“Am I bovvered?” … if councils manage RPs’ stock

As first published on Public Law Today on 29th October 2019

Apparently it’s too much bother for Esther McVey to tell Parliament what she thinks about councils managing the housing stock of Registered Providers (RPs). It is, nevertheless, a live debate.

Should those directly involved be bothered? What are the considerations for the Regulator, councils, RPs, their lenders and tenants.

Let’s start with what the advantages might be. After all if there is no upside, apart from electoral advantage, it might never happen.

Economies of scale will be a major factor. Consolidation of management in an area can achieve significant savings. We have already seen RP stock swaps and consolidation.

Marginal cost advantages also arise when you manage a little bit more: strategic gain, at a local level, and simpler allocation for example.

Gains derived from specialising in a discrete area can be material too – in this scenario the RP owns and finances the housing development (PropCo) and the local authority (OpCo), operates or manages these developments. Each specialises in, and focuses on, what they are good at to their, and society’s, benefit (see Adam Smith, Karl Marx etc.).

It should be noted that new entrants to the RP sector, those funded via equity investment, are already exploring (and pushing) this model.

So what would it mean for those mentioned above?

Let’s start by assuming that the arrangements we are talking about are financially rational for all parties and not an attempt to ramp up an arbitrage advantage for one at the expense of another –leases with index-linked, uplift only, rent provisions are unlikely to meet this requirement.

The deal would look something like this: RP either lets housing to a council or contracts with it to manage the housing. VAT is a consideration, but it is capable of being addressed in both scenarios. Essentially in either case the council pays the rents received to the RP net of the costs the LA incurs (including an allowance for contingencies).

There are lots of different commercial deals to consider of course, where the LA does more (or less) of the repairs and takes more (or less) of the collection risk. Most of the homework on this has already been done in the framework of the Tenant Management Modular Agreement (although one needs to read council for TMO and RP for council). PFI deals are another rich source of precedent to raid.

What does it mean for the local authority? First of all does it have the vires to take a lease of housing stock (yes, in principle, – see Housing Act 1985) or manage the RPs stock (yes, in principle – see Local Authority Goods and Services Act 1990). It’s difficult for Whitehall to stop under current legislation, and it doesn’t need consent.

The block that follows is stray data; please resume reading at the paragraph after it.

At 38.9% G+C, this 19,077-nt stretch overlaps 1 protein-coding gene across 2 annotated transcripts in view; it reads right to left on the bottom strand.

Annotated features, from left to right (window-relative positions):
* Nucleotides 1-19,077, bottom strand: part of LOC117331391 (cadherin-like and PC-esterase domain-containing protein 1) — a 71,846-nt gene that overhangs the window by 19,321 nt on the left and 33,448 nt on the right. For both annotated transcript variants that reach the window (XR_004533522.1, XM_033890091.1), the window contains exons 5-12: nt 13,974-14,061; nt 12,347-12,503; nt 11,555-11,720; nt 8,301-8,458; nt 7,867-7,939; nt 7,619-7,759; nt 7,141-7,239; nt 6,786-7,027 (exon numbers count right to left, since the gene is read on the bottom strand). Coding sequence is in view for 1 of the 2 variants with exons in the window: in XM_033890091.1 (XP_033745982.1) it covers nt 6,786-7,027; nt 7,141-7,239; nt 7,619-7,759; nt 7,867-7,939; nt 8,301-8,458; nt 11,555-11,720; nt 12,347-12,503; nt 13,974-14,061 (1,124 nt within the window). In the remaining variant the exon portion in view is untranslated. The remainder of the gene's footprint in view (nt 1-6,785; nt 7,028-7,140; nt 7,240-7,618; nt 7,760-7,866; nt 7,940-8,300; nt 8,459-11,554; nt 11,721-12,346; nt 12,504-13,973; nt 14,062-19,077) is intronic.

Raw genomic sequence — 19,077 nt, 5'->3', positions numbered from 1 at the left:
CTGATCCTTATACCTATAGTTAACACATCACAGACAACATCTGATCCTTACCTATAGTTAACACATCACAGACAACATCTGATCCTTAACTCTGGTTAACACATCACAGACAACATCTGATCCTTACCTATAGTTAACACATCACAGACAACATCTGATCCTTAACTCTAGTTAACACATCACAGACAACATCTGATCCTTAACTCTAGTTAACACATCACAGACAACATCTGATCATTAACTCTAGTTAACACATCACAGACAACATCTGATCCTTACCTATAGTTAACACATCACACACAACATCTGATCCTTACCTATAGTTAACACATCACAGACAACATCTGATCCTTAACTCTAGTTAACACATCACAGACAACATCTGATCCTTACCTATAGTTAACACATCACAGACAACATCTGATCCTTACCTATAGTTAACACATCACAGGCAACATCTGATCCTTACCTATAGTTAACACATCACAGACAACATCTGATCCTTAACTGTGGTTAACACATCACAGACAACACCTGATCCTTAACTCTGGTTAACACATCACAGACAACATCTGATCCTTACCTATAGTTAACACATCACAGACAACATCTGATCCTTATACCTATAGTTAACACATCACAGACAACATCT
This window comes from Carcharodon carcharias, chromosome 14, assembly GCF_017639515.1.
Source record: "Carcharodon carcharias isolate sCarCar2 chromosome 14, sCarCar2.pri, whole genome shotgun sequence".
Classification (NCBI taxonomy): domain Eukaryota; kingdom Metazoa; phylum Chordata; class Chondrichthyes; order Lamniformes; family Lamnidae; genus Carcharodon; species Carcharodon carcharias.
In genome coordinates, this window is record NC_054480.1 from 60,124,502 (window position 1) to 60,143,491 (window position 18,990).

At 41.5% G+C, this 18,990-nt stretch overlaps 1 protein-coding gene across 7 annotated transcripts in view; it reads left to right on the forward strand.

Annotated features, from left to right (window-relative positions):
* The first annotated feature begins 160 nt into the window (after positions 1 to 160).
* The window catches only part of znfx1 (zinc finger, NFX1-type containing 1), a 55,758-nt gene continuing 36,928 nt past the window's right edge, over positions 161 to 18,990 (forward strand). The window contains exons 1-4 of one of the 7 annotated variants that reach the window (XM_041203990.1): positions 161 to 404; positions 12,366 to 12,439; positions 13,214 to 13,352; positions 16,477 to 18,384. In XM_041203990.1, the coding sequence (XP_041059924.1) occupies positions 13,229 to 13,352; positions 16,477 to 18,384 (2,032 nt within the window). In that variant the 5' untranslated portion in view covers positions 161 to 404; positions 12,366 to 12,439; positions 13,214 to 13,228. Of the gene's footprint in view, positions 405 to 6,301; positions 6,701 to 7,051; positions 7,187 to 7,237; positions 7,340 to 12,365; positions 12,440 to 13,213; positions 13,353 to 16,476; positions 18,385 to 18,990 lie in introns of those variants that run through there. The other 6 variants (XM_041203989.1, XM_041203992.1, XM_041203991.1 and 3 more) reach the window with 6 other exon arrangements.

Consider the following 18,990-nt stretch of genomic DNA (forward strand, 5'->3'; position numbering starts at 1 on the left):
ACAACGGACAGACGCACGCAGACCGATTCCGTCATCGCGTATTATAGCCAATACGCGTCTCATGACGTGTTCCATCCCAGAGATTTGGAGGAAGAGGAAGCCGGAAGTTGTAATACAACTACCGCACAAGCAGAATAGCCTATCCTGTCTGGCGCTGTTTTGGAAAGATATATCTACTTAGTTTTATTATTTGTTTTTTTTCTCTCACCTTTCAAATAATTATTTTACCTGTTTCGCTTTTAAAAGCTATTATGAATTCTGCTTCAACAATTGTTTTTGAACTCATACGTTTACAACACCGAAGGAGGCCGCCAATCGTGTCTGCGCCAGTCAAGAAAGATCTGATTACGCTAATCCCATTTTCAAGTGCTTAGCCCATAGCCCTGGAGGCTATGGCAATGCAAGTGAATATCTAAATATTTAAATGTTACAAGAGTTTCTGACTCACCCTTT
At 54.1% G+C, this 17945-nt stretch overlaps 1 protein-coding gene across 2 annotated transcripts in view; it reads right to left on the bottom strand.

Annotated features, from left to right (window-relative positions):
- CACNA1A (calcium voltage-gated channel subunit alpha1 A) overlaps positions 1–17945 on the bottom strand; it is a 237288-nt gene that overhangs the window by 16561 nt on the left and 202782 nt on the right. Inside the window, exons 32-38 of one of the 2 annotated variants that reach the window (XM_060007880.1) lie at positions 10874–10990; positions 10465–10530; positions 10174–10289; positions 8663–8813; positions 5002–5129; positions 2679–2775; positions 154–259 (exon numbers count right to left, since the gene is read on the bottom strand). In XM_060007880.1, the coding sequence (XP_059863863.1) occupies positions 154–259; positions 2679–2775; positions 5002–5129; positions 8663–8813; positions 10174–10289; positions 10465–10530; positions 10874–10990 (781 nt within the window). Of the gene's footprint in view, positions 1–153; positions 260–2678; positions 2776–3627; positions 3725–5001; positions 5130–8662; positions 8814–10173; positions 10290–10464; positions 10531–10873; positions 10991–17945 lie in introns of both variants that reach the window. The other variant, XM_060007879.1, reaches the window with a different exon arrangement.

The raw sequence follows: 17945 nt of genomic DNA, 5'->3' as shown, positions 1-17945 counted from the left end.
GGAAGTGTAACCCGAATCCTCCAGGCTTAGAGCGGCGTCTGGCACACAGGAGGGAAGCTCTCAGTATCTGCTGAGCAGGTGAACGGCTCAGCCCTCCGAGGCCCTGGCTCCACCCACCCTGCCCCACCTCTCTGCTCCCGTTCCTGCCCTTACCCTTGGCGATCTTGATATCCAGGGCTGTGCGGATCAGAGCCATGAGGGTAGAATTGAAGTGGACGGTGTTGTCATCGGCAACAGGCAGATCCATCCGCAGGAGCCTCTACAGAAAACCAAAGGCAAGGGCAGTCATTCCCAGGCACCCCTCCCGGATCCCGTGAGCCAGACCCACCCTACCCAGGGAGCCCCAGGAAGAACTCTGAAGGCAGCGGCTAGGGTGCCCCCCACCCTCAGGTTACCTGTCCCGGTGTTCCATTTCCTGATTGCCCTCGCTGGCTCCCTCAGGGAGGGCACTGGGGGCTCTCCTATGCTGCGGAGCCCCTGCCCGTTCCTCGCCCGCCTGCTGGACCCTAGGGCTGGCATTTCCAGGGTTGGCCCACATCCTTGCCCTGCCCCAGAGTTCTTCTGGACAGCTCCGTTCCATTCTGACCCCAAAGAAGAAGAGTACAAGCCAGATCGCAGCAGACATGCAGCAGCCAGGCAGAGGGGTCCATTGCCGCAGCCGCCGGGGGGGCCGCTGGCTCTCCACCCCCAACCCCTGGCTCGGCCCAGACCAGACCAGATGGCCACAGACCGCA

There will be some ‘gritty’ issues to consider: TUPE, pensions, liability for grant, structuring the arrangements to ensure that the RPs remain (and remain assured that they are) compliant with the regulatory framework to name a few. On-going compliance the RP’s loan covenants is also a fundamental consideration.

But if the transaction offers the council more stock to manage & the RP greater financial capacity to build more homes, what’s not to like?

Indeed why would councils restrict themselves to RP stock? It may be an advantage to have a pool of stock at different rental points from different landlords to manage their obligations and social welfare at large.

Like councils, RPs don’t need consent from Whitehall or the Regulator. They may need their lenders’ and bondholders approval for a lease structure; maybe not for a management arrangement.

If you are a RP which has management as its mission statement, this model is unlikely to be for you. But if your mission is to get more social housing into existence, it is worth a look.

So is there any reason why lenders in the sector won’t want to say yes?

The risks inherent in the letting of housing are now spread and are not all with the borrower. Better yet, the person sharing the risk with the RP is a local authority, which really cannot go bust.

And tenants? The structure offers twice as many people if things go wrong – councillors can satisfy the democratic deficit and RPs meet the consumer standard. Other than that, not much should change – though lease structures will mean having regard to RTB rules.

And the Charity Commission and RSH? As long as the charitable purpose, and the regulatory requirements are met, no problem.

Drinks all round…

For further information please contact Jonathan Jarvis, partner at Devonshires.

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